Sarah mumbles into Bud’s chest that she will have Joseph the Mennonite haul Dakota’s body to the creek with his tractor before afternoon, that she will write Kate a sizeable check out of her salary from the Mill. She begins to sweat from Bud’s tight hold on her and hears tires crunch over gravel, Kate pulling out of the driveway. Sarah feels lighter now that Kate has gone away. Bud begins to stroke her hair.
“Hush now,” he says. “It’s all right.”
This is heaven, she thinks. To be held. She struggles to think, like a child fighting off sleep. Is he really seeing her, she wonders, is he only doing this because he knows it’s the only way to calm her? She pushes herself up through his tight hold and tries to kiss him. He delivers a quick peck when her tongue slides past his lips, tries to fold her head back into his chest.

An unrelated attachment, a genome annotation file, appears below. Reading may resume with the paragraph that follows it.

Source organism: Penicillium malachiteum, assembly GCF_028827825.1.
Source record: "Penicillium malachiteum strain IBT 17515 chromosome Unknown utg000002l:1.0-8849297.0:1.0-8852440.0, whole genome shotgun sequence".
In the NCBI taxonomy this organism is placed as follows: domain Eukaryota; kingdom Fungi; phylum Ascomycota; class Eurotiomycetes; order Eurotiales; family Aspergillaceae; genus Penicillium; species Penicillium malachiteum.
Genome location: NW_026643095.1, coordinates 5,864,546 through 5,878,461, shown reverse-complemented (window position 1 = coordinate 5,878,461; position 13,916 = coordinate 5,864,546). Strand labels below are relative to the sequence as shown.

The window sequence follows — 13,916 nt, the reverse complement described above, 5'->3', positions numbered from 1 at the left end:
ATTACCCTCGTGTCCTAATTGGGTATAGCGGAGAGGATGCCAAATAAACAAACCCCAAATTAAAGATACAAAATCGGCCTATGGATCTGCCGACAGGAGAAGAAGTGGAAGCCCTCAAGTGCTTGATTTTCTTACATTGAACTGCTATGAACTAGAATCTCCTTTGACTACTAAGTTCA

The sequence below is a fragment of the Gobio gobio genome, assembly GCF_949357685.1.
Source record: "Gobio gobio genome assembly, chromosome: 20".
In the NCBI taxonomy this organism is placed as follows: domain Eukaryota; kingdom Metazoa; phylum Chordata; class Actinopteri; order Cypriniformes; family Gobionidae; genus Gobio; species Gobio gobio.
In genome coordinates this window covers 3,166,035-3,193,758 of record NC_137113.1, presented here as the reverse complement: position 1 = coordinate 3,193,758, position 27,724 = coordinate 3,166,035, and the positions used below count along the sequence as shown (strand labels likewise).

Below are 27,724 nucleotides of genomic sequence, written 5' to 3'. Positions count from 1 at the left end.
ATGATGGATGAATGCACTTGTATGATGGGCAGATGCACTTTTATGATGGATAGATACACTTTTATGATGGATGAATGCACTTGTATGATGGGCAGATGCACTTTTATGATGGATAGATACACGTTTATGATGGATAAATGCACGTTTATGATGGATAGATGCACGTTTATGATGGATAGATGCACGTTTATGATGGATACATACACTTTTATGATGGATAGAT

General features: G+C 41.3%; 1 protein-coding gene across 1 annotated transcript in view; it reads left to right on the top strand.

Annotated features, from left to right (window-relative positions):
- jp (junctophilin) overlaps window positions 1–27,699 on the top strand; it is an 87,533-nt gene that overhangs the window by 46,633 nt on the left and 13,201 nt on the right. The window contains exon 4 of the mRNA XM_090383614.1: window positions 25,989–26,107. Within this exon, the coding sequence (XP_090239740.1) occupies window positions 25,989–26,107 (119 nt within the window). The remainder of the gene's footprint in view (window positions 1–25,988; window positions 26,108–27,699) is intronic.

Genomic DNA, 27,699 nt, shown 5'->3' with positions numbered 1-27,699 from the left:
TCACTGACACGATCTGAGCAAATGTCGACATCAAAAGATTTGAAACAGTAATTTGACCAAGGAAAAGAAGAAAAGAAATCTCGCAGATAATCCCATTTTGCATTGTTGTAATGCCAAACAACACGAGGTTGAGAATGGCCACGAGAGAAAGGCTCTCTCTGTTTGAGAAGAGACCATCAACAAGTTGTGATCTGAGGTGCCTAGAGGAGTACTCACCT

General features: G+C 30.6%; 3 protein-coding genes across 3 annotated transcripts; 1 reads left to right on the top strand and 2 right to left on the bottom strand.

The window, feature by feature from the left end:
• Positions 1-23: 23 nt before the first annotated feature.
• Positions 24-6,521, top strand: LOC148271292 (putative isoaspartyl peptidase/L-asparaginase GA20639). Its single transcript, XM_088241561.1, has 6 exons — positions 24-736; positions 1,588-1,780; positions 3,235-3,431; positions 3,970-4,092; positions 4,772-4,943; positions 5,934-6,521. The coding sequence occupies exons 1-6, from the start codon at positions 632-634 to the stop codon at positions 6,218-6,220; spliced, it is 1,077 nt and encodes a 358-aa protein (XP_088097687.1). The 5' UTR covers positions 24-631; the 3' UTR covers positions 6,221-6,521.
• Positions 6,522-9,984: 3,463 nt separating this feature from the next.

“It’s okay,” she tells Bud and he releases her. She turns to Dakota’s body, slumped in the yard, the yellow morning light draping over him.
She recalls a ride she took on Dakota when she and Bud were still newlyweds, after their first real fight. Bud was angry at her for spending a hundred dollars on new sheets and pillowcases. How hurt she was that he didn’t understand. She’d only wanted to make a nice home for him.
She had ridden Dakota fast and hard through tall winter grasses that day, sleet blurring her vision and beading his mane. She raced him out on the river floodplains, his legs lashing forward, her lean body arched over the saddle, both of them breathing the cold, smoky air deep into their bellies.